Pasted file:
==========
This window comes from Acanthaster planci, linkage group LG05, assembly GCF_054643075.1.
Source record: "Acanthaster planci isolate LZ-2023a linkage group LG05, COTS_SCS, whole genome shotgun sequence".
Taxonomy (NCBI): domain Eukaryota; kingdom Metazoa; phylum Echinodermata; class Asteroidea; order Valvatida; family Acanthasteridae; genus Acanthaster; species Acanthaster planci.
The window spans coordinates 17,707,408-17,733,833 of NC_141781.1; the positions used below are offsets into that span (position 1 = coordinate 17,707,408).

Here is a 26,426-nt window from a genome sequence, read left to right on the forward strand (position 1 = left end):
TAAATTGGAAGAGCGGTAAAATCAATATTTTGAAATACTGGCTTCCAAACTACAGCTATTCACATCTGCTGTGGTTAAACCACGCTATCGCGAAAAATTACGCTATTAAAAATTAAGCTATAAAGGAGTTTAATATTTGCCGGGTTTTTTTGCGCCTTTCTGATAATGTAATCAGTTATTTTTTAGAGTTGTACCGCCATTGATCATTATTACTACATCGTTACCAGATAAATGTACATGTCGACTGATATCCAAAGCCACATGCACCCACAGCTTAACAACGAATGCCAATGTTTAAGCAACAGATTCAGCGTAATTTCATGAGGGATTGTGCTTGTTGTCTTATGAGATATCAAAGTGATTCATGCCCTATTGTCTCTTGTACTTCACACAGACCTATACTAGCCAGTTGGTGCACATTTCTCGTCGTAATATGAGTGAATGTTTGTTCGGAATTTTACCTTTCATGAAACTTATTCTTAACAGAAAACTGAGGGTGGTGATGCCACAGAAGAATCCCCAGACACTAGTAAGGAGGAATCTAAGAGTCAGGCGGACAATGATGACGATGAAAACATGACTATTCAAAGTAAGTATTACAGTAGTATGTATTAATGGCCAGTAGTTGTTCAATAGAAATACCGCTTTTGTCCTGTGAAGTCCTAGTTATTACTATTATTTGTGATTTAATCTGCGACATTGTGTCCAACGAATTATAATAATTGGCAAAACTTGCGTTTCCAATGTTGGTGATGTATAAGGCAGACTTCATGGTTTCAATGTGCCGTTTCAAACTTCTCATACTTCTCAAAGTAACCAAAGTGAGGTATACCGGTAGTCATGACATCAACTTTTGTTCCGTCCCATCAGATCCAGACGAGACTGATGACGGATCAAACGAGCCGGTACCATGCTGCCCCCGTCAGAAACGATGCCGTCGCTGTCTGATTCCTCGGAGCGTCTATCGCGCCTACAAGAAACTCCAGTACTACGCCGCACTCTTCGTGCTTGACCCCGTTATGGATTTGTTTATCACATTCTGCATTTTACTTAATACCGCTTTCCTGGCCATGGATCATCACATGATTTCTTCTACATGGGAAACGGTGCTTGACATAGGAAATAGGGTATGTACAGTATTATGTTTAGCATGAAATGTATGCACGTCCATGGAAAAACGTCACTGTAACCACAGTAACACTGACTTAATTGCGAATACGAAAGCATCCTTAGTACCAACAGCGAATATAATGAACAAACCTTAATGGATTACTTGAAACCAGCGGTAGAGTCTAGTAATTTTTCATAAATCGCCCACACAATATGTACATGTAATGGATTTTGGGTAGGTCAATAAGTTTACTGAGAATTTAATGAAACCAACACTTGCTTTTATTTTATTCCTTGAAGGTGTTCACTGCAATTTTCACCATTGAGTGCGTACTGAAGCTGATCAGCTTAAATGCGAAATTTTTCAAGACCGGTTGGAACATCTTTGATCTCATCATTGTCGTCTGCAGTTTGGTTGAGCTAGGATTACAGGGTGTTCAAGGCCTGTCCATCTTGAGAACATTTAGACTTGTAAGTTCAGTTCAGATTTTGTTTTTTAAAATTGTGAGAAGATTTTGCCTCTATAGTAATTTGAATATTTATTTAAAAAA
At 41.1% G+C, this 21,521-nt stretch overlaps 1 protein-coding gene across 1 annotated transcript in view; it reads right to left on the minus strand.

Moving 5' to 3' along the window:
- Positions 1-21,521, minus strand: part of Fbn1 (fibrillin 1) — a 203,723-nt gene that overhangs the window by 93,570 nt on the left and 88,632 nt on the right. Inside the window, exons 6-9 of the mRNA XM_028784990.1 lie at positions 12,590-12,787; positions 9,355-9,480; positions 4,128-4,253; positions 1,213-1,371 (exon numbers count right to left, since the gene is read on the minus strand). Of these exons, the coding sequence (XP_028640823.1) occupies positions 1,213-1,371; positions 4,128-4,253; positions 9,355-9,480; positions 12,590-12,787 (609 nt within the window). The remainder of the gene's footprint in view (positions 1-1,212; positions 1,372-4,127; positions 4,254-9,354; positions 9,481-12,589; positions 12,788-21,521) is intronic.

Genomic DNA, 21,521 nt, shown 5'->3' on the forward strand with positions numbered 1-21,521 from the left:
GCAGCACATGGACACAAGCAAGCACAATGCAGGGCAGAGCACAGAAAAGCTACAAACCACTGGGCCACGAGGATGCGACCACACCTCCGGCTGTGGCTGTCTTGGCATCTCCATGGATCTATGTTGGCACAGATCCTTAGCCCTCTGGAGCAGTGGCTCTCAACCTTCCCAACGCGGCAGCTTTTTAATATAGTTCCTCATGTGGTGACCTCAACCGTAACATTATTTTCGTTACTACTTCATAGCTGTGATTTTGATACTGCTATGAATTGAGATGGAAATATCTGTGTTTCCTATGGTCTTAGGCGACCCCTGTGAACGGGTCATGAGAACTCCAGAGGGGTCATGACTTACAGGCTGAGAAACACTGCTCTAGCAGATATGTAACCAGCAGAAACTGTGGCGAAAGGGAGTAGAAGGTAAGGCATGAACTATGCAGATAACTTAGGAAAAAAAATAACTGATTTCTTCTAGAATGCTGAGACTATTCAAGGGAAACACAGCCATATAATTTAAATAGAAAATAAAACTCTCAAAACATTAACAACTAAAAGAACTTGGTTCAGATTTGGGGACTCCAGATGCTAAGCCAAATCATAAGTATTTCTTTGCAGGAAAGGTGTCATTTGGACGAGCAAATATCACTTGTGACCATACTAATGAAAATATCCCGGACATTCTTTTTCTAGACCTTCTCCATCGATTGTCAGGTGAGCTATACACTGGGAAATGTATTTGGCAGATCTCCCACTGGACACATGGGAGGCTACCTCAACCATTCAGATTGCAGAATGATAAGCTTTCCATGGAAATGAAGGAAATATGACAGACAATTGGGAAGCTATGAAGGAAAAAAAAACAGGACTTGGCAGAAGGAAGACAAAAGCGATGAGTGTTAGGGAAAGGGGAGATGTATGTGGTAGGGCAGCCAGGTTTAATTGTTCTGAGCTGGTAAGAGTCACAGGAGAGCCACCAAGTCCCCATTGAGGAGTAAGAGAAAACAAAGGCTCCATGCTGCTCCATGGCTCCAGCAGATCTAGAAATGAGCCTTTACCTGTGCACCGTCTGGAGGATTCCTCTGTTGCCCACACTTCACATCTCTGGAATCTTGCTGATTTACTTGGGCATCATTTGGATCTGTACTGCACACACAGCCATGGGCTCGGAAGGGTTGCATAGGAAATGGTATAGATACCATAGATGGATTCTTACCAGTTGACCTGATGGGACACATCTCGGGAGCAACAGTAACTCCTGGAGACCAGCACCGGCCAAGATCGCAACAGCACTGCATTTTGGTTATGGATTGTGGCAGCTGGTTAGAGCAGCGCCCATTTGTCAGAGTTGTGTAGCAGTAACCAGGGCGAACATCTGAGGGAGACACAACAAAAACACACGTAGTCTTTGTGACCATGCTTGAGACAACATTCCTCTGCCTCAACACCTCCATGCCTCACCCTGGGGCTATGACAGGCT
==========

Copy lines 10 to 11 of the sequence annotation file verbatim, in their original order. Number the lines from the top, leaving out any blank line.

Genomic DNA, 21,521 nt, shown 5'->3' on the forward strand with positions numbered 1-21,521 from the left:
GCAGCACATGGACACAAGCAAGCACAATGCAGGGCAGAGCACAGAAAAGCTACAAACCACTGGGCCACGAGGATGCGACCACACCTCCGGCTGTGGCTGTCTTGGCATCTCCATGGATCTATGTTGGCACAGATCCTTAGCCCTCTGGAGCAGTGGCTCTCAACCTTCCCAACGCGGCAGCTTTTTAATATAGTTCCTCATGTGGTGACCTCAACCGTAACATTATTTTCGTTACTACTTCATAGCTGTGATTTTGATACTGCTATGAATTGAGATGGAAATATCTGTGTTTCCTATGGTCTTAGGCGACCCCTGTGAACGGGTCATGAGAACTCCAGAGGGGTCATGACTTACAGGCTGAGAAACACTGCTCTAGCAGATATGTAACCAGCAGAAACTGTGGCGAAAGGGAGTAGAAGGTAAGGCATGAACTATGCAGATAACTTAGGAAAAAAAATAACTGATTTCTTCTAGAATGCTGAGACTATTCAAGGGAAACACAGCCATATAATTTAAATAGAAAATAAAACTCTCAAAACATTAACAACTAAAAGAACTTGGTTCAGATTTGGGGACTCCAGATGCTAAGCCAAATCATAAGTATTTCTTTGCAGGAAAGGTGTCATTTGGACGAGCAAATATCACTTGTGACCATACTAATGAAAATATCCCGGACATTCTTTTTCTAGACCTTCTCCATCGATTGTCAGGTGAGCTATACACTGGGAAATGTATTTGGCAGATCTCCCACTGGACACATGGGAGGCTACCTCAACCATTCAGATTGCAGAATGATAAGCTTTCCATGGAAATGAAGGAAATATGACAGACAATTGGGAAGCTATGAAGGAAAAAAAAACAGGACTTGGCAGAAGGAAGACAAAAGCGATGAGTGTTAGGGAAAGGGGAGATGTATGTGGTAGGGCAGCCAGGTTTAATTGTTCTGAGCTGGTAAGAGTCACAGGAGAGCCACCAAGTCCCCATTGAGGAGTAAGAGAAAACAAAGGCTCCATGCTGCTCCATGGCTCCAGCAGATCTAGAAATGAGCCTTTACCTGTGCACCGTCTGGAGGATTCCTCTGTTGCCCACACTTCACATCTCTGGAATCTTGCTGATTTACTTGGGCATCATTTGGATCTGTACTGCACACACAGCCATGGGCTCGGAAGGGTTGCATAGGAAATGGTATAGATACCATAGATGGATTCTTACCAGTTGACCTGATGGGACACATCTCGGGAGCAACAGTAACTCCTGGAGACCAGCACCGGCCAAGATCGCAACAGCACTGCATTTTGGTTATGGATTGTGGCAGCTGGTTAGAGCAGCGCCCATTTGTCAGAGTTGTGTAGCAGTAACCAGGGCGAACATCTGAGGGAGACACAACAAAAACACACGTAGTCTTTGTGACCATGCTTGAGACAACATTCCTCTGCCTCAACACCTCCATGCCTCACCCTGGGGCTATGACAGGCT